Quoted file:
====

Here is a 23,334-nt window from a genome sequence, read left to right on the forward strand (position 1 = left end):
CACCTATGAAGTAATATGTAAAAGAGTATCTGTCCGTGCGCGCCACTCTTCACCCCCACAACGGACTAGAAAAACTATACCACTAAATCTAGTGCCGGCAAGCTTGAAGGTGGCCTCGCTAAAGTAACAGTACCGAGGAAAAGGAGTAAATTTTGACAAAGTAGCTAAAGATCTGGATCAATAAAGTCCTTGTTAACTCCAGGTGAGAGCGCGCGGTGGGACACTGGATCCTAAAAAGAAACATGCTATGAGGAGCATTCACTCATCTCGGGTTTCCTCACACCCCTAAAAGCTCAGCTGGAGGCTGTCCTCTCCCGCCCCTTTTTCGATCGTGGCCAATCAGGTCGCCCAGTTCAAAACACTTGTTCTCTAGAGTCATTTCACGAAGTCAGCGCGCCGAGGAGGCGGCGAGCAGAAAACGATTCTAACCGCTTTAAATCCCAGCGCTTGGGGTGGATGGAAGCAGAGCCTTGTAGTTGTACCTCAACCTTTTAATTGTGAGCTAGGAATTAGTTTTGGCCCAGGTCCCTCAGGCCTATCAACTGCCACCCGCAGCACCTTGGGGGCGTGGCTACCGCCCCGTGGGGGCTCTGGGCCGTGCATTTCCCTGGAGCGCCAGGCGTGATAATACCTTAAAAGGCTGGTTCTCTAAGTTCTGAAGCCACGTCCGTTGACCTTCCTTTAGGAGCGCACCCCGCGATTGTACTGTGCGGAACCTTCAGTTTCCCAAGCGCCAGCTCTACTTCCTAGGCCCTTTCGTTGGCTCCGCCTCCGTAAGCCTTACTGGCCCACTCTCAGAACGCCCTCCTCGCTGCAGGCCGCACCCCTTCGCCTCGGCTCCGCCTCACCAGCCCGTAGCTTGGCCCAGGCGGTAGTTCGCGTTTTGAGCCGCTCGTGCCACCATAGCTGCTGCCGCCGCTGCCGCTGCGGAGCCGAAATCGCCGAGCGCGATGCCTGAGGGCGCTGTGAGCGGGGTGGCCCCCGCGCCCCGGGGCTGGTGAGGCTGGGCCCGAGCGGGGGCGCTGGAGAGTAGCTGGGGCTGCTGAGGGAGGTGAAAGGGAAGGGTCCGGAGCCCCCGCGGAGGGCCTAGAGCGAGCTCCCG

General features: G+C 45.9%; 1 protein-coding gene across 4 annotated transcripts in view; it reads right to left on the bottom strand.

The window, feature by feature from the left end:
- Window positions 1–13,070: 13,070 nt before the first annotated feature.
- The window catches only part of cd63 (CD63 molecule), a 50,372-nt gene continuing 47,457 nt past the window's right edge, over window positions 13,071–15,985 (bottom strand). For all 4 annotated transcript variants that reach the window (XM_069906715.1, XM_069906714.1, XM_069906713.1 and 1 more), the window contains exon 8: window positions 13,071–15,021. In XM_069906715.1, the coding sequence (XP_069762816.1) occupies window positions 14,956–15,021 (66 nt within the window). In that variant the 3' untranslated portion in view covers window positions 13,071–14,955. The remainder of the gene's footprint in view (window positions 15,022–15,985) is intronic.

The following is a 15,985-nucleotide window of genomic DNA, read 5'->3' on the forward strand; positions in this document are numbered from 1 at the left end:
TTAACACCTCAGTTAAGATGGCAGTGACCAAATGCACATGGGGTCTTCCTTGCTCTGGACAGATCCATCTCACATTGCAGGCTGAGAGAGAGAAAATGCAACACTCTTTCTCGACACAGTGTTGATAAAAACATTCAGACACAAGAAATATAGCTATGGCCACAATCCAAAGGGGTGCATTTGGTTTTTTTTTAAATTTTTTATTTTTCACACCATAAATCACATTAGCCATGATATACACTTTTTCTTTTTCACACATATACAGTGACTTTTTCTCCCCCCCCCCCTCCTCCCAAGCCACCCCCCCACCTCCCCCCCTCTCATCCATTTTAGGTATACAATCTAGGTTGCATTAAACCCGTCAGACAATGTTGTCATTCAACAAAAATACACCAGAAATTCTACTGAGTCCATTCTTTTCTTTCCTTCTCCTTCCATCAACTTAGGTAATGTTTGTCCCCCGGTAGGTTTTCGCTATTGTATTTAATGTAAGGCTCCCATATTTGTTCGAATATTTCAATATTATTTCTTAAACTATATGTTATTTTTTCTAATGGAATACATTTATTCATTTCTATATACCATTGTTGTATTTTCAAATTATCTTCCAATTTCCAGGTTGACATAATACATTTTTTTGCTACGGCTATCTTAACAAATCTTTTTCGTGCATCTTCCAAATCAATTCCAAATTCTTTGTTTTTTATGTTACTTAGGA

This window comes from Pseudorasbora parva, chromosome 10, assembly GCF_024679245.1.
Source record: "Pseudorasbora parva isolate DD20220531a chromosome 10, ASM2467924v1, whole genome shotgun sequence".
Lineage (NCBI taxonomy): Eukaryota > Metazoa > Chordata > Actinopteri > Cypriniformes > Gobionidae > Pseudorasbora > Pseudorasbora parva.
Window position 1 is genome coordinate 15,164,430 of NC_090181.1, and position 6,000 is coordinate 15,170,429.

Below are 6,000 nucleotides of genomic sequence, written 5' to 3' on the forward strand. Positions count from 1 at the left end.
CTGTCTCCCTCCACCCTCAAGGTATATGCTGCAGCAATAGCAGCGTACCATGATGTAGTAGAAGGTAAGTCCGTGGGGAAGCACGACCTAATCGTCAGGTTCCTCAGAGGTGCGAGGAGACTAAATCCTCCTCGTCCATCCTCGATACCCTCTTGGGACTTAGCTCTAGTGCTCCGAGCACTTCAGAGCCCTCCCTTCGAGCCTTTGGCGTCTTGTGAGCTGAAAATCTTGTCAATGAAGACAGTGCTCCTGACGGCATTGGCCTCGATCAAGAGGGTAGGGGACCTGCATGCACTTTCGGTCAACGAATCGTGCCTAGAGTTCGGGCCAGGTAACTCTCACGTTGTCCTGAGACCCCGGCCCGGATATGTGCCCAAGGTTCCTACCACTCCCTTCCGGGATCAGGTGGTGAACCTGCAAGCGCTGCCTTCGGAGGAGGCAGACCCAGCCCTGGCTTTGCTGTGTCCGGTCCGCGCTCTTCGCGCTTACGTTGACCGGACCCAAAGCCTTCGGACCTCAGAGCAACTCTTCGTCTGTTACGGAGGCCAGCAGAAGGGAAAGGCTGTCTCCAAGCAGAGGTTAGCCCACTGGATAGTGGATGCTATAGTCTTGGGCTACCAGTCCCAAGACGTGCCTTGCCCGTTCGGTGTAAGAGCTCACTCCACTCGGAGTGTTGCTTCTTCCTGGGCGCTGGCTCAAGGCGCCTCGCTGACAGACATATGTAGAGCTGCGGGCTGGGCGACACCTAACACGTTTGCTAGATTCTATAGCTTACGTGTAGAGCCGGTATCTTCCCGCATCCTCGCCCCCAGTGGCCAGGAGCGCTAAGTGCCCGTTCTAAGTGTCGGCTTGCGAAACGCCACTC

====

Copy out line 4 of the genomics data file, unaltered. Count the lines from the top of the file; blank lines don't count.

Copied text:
The window, feature by feature from the left end: